Laboratory analysis by the UCSD team revealed that ants in Argentina had more than twice as much microsatellite variation in their DNA than ants from California. As a result of their greater genetic diversity, ants from different nests in Argentina do not recognize each other as family and therefore display territorial aggression, the researchers concluded.
But in California, all of the ants must be closely related because they're so genetically alike, according to the UCSD scientists. That would explain why California workers hardly ever fight with one another - even if they're from opposite ends of the state.
"We found that if ants are not genetically similar, they are typically aggressive toward each other," said Tsutsui, who is now on the faculty at the University of California-Irvine. He explained that the loss of genetic diversity in the California population probably began a century ago, when the state was invaded by a small population of Argentine ants whose offspring have continued to work cooperatively ever since.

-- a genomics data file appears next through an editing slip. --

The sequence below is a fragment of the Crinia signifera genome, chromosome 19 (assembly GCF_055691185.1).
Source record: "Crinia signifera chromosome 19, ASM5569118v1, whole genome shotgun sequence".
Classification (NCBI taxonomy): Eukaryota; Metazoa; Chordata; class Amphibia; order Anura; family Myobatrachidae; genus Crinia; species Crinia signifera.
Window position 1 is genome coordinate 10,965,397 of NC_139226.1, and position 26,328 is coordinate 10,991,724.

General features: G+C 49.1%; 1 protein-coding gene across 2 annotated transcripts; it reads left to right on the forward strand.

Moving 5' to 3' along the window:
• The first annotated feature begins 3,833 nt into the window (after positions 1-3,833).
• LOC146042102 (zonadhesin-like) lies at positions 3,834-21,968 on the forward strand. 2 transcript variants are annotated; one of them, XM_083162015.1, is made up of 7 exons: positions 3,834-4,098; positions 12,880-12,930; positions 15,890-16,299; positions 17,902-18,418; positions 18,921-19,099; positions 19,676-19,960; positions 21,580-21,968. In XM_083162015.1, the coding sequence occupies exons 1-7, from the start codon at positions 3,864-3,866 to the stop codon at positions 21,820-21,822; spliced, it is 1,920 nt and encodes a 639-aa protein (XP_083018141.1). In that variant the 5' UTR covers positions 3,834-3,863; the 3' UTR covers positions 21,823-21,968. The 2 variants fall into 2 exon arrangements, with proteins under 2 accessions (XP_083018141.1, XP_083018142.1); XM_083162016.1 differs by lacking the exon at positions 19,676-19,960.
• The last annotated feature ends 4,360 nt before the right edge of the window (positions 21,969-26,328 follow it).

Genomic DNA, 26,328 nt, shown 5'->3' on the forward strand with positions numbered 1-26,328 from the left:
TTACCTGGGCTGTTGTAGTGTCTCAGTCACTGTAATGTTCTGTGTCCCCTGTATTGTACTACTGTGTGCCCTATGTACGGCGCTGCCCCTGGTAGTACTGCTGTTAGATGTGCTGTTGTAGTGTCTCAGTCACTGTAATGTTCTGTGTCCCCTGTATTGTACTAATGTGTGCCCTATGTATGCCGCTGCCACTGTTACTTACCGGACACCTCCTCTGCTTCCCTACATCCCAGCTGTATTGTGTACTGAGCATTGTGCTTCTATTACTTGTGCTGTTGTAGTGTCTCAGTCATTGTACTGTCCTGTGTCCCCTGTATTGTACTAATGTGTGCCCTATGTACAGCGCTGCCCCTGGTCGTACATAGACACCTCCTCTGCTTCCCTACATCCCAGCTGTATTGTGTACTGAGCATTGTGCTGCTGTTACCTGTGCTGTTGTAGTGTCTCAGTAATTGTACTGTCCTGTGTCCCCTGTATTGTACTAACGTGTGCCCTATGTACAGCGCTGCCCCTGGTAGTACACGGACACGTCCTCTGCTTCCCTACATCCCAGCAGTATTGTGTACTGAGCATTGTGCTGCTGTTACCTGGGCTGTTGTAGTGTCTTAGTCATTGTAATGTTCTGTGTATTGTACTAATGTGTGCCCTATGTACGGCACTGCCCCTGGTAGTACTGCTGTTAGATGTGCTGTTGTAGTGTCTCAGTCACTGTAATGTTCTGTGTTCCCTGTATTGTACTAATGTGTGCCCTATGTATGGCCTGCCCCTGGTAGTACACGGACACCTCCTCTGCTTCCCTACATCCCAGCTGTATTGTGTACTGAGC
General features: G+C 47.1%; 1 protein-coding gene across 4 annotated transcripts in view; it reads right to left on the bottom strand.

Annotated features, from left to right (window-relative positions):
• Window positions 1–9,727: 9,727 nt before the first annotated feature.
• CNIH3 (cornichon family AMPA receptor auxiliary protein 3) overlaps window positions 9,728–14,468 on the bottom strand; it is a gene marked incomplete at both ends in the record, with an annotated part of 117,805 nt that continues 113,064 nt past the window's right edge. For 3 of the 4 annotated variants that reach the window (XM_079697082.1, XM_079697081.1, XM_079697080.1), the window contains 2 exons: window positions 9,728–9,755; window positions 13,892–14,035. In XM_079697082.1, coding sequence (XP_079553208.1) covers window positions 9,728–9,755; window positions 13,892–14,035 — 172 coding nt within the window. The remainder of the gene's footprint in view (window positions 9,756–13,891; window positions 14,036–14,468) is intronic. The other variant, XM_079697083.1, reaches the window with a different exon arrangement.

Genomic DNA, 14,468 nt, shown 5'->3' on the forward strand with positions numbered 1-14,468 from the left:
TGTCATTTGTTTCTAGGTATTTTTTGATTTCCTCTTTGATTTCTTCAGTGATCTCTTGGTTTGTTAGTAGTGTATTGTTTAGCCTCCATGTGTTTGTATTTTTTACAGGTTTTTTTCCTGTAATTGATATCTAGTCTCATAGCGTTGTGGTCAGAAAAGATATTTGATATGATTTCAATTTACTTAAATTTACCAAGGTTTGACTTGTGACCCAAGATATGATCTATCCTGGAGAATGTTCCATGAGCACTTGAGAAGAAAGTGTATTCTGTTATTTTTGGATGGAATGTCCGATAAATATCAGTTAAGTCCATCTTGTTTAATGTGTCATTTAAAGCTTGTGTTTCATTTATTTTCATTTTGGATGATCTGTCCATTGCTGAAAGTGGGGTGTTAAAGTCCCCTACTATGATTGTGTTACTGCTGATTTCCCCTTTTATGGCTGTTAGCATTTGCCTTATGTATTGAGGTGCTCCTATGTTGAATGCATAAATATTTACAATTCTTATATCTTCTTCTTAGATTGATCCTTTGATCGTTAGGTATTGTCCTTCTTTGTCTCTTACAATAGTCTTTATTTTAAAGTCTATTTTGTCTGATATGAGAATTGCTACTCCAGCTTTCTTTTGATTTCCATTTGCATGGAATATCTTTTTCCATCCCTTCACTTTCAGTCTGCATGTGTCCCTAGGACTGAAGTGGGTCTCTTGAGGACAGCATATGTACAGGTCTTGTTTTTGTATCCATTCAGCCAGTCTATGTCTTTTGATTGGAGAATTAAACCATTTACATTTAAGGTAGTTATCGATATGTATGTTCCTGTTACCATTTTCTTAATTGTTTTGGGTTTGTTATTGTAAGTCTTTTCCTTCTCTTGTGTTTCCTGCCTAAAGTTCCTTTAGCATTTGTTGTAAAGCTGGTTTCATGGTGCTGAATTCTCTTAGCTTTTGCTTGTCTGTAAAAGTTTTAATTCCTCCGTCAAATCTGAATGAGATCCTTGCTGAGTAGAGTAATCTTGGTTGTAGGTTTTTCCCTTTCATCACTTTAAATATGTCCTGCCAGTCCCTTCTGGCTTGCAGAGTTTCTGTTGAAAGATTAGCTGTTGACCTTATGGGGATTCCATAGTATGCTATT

"California's Argentine ants are very genetically similar, probably because they share a common ancestry," Tsutsui said. "There had to have been at least 10 mated queens in the founding population a century ago, but it could have been much larger. It would be as if all of the people in the United States were descended from the Pilgrims who came here in 1620."
Instead of fighting, Tsutsui explained, each new generation of California ants works as a team - gathering food, wiping out competitors and building new nests year after year. The result: an enormous supercolony that currently extends from San Diego to Ukiah.
These findings "suggest a possible control strategy for the Argentine ant," Tsutsui and his co-authors wrote in PNAS. Their proposal: Consider introducing genetically unrelated colonies of Argentine ants into Californi
Contact: Dawn Levy